It is not known to any certain degree when and where Rabindranath Tagore published the Bengali version of the poem known as “60.” This title is derived from the poem’s numerical placement in his English translation of Gitanjali, which was first published in England in 1912. This English volume, although it shares the name of one of Tagore’s earlier volumes of Bengali verse, is actually comprised of poems from several of Tagore’s previous volumes of Bengali poetry. As a result, scholars have been unable to trace the origins of most of the poems in the English Gitanjali. In addition, Tagore heavily altered the structure and, in some cases, the content of the poems when he translated them into English. Because of this, it is appropriate to use the year 1912 for the purpose of dating the poem’s creation.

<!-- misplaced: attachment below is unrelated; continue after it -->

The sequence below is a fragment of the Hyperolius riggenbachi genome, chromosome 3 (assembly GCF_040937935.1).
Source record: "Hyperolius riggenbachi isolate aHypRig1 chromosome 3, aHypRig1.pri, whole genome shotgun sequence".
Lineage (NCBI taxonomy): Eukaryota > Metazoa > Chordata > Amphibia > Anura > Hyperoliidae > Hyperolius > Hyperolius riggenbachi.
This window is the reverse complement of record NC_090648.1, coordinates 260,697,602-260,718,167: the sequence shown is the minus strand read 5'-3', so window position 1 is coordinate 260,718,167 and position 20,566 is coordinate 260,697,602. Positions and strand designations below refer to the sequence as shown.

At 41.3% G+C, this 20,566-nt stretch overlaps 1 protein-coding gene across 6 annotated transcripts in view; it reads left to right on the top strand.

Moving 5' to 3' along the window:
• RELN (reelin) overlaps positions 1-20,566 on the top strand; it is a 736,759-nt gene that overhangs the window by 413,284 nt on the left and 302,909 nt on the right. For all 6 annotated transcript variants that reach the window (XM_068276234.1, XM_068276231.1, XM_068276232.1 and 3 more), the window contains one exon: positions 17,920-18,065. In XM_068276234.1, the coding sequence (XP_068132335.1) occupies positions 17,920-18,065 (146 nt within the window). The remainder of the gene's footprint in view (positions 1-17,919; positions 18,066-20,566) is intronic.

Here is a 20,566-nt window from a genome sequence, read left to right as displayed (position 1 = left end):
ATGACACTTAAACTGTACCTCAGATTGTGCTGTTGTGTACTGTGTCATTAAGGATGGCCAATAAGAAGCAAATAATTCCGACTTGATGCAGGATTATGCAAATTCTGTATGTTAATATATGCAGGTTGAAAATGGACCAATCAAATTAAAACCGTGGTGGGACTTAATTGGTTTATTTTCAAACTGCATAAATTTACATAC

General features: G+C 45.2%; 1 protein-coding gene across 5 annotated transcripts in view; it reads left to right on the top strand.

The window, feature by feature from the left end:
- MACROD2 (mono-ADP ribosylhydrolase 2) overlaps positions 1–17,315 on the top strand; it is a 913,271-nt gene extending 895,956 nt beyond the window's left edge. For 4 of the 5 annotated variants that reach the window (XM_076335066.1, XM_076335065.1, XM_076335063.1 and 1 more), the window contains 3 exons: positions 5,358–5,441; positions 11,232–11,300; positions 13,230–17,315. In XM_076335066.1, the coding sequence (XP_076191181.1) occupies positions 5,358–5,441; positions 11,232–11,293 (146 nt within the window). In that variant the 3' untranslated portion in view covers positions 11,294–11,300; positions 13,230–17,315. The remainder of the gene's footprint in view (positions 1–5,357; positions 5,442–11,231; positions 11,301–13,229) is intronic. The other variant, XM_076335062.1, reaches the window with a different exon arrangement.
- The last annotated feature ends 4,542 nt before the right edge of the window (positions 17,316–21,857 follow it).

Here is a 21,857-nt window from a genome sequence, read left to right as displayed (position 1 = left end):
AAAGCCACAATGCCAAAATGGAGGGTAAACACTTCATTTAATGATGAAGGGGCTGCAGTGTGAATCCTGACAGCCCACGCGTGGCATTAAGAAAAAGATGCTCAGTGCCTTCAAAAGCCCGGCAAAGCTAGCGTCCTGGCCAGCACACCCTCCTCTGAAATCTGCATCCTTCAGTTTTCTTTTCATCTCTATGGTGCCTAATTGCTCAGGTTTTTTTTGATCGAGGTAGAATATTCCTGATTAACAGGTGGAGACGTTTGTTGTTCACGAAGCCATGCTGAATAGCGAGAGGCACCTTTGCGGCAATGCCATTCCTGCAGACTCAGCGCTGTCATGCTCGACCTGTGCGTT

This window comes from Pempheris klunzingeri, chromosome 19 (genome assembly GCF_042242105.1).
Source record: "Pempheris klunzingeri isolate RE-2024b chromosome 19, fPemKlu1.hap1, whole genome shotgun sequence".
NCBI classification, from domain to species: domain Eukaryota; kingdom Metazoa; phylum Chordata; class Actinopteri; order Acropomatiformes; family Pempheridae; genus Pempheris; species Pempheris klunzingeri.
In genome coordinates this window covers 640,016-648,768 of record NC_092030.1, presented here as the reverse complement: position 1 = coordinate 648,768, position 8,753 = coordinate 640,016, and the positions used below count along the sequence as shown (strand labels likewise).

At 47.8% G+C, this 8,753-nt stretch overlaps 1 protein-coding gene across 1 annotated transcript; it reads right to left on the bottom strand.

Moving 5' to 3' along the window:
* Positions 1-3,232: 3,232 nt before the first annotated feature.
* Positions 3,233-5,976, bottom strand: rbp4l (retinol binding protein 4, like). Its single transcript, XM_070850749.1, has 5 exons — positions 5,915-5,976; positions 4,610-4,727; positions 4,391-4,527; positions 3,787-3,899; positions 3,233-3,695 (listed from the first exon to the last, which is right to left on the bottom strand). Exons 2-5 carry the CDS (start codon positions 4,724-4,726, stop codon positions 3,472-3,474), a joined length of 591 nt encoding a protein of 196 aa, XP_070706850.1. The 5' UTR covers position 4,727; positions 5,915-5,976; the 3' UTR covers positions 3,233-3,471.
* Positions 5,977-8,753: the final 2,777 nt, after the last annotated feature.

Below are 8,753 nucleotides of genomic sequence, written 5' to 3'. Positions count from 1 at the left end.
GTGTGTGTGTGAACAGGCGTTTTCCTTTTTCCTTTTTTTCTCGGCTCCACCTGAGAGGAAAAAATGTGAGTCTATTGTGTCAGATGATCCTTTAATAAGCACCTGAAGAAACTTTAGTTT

The English Gitanjali was a landmark event that happened almost by accident. Tagore translated a group of his poems into English to pass the time while he was sick, then showed his translations to some influential English writers and editors, including William Rothenstein and William Butler Yeats—both of whom helped to publish and promote the English Gitanjali. A year later, Tagore made history by becoming the first Asian to win the Nobel Prize in Literature. Westerners were initially enamored of Tagore’s poems for their peaceful, mystical qualities, which contrasted sharply with a world on the verge of a harsh, global war. “60,” which features children playing on a universal seashore, contrasts metaphysical and religious ideas with the human world to demonstrate the blissful ignorance of children, who do not know about the adult world. The poem also emphasizes the idea of unity, underscoring Tagore’s lifelong goal to unite Eastern and Western traditions—a challenge at the time in British-controlled India. Generally speaking, Bengali readers know Tagore for his body of work, while many Westerners still associate Tagore only with Gitanjali. A current copy of Tagore’s “60” can be found in the latest paperback English edition of Gitanjali, which was published by Scribner Poetry in 1997.
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